If I may, I’d like to begin with a quote that might be a bit lengthy, but very well worth the read.
“The only really effective apologia for Christianity comes down to two arguments, namely, the saints the Church has produced and the art which has grown in her womb. Better witness is borne to the Lord by the splendour of holiness and art which have arisen in the community of believers than by the clever excuses which apologetics has come up with to justify the dark sides which, sadly, are so frequent in the Church’s human history. If the Church is to continue to transform and humanize the world, how can she dispense with the beauty in her liturgies, that beauty which so closely linked with love and with the radiance of the Resurrection? No. Christians must not be too easily satisfied. They must make their Church into a place where beauty - and hence truth - is at home. Without this the world will become the first circle of Hell.” That still gives me chills whenever I read it!
Before he was elevated to the Chair of Peter, few in America would have recognized those words as coming from Joseph Cardinal Ratzinger. This quote came from the forward in The Beauty of Holiness and the Holiness of Beauty by John Saward. [Ignatius Press, 1997] As we have gotten to know Pope Benedict XVI better over the years, we have come to see that he has always had a keen awareness of the fundamental power of art in the mission of the Church. His great predecessor, Pope John Paul II, in 1999 also addressed this very issue in depth in his Letter to Artists when he noted “In order to communicate the message entrusted to her by Christ, the Church needs art.” [#12]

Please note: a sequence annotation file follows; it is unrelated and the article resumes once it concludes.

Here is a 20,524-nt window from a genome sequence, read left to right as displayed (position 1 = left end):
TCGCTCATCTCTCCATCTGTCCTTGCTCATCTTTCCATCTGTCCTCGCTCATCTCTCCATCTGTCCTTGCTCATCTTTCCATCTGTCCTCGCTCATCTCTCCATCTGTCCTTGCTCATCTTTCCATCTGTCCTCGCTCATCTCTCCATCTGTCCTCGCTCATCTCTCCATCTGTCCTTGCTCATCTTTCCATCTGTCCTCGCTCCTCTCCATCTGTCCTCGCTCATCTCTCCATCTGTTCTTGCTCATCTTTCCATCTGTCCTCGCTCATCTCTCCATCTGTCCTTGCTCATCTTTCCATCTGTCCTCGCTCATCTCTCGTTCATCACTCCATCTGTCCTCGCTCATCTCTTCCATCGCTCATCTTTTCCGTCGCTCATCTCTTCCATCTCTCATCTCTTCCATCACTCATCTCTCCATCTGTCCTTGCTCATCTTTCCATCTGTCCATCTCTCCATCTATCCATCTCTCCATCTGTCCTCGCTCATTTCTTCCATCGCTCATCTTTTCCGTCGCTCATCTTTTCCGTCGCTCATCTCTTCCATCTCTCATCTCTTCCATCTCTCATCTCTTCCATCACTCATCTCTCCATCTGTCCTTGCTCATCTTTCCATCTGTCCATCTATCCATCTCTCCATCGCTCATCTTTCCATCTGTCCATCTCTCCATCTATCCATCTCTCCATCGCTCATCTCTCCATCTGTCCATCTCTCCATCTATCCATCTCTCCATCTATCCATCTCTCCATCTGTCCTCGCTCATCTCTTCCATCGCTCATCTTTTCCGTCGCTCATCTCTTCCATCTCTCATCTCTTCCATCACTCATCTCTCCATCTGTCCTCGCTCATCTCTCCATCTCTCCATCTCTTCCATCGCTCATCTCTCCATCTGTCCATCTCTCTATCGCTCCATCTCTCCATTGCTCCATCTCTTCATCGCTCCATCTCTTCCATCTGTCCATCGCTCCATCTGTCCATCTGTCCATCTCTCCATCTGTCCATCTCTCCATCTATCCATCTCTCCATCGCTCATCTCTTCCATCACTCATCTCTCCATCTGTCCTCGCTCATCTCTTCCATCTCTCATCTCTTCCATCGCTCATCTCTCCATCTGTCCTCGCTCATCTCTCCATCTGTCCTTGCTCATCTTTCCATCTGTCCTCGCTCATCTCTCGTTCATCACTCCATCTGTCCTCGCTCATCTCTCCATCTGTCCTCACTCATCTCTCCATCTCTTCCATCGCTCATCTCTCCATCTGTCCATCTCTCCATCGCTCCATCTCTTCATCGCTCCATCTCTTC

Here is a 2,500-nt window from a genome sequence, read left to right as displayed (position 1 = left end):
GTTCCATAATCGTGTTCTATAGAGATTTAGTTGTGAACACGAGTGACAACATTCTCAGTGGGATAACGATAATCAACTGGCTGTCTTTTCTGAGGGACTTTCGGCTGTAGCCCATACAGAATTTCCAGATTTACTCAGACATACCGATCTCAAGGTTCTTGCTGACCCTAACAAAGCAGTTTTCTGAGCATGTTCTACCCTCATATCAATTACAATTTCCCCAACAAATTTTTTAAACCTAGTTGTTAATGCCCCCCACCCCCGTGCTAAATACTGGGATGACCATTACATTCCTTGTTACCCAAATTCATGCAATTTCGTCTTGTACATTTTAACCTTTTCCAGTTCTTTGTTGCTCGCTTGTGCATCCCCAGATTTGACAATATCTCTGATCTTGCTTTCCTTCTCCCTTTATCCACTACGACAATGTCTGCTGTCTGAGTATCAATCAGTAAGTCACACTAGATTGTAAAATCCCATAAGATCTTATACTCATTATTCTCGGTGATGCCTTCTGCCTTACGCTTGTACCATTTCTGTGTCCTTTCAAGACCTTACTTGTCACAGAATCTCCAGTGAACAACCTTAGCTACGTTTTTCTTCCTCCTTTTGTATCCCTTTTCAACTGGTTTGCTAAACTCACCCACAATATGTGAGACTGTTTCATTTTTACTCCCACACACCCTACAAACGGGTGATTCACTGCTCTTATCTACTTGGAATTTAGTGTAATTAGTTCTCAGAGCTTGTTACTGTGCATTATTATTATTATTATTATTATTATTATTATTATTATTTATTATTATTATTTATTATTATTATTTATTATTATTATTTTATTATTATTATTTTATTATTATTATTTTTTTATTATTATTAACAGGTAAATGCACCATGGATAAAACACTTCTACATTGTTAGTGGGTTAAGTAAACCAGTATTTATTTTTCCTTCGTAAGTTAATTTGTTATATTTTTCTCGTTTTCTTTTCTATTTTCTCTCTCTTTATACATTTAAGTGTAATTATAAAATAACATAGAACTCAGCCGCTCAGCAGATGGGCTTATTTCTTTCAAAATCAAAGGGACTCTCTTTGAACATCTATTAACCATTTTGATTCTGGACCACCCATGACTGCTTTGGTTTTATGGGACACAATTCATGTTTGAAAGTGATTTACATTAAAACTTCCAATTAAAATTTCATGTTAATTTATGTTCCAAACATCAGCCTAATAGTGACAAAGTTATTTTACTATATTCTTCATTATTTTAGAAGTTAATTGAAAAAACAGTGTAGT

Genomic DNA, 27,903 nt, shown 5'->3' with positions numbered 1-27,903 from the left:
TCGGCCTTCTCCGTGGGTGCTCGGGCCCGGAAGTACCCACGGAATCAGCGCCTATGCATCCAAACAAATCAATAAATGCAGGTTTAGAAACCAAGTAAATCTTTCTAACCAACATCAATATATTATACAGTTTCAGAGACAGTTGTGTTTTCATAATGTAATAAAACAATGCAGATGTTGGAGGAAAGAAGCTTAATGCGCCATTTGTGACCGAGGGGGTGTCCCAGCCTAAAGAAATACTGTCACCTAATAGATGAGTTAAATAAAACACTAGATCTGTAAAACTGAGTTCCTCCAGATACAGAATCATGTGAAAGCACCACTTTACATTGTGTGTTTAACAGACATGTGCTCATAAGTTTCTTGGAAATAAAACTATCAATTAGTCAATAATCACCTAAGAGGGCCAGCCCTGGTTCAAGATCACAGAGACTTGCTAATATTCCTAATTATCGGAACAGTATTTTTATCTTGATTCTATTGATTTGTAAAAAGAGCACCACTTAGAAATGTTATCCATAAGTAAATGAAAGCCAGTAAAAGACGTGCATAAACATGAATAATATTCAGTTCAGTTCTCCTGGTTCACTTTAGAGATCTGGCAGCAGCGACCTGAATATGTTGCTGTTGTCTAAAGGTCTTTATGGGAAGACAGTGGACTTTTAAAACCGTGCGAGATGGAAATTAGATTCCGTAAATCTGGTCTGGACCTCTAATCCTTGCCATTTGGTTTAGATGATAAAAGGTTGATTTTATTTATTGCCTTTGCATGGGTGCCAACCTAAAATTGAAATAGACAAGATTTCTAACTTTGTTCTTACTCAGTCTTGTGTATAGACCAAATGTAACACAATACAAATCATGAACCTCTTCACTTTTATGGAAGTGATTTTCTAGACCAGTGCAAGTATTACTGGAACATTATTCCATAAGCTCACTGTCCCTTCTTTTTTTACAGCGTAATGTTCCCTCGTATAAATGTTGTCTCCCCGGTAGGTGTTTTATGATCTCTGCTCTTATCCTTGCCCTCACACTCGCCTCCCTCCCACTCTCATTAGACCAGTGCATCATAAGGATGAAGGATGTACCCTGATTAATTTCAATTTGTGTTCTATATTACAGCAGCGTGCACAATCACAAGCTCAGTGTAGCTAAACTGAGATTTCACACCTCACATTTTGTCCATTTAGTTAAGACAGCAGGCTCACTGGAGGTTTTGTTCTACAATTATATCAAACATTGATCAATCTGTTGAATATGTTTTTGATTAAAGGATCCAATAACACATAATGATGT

Why is art so necessary for the mission of the Church? The simple explanation is that viewing an image or work of art takes virtually no time at all, is processed almost immediately, and can easily cross over common cultural and language barriers. We have all heard the saying “a picture is worth a thousand words.” Most of how we receive and communicate information is through sight. The use of unique characters, forms, or symbols of a religious nature in communicating some of the most profound mysteries of our Faith, has also long been a tradition in the Church. The walls of ancient Roman catacombs, which are decorated with images that represent Christianity, testify to the power and potential of signs and symbols. These humble frescos and carvings served as a way of recording and teaching the essentials of our Faith as well as inspiring and encouraging the early Christians to persevere through times of great opposition. This is why the walls and windows of churches throughout history were often richly decorated. As Gregory the Great said, “Pictures are the books of lay people.” Beautiful works of art, such as Michelangelo’s “Pieta,” that are viewed by people from all nations, are often the silent witnesses and teachers of our Faith as they elevate our hearts and minds to realities beyond this world and ultimately to God.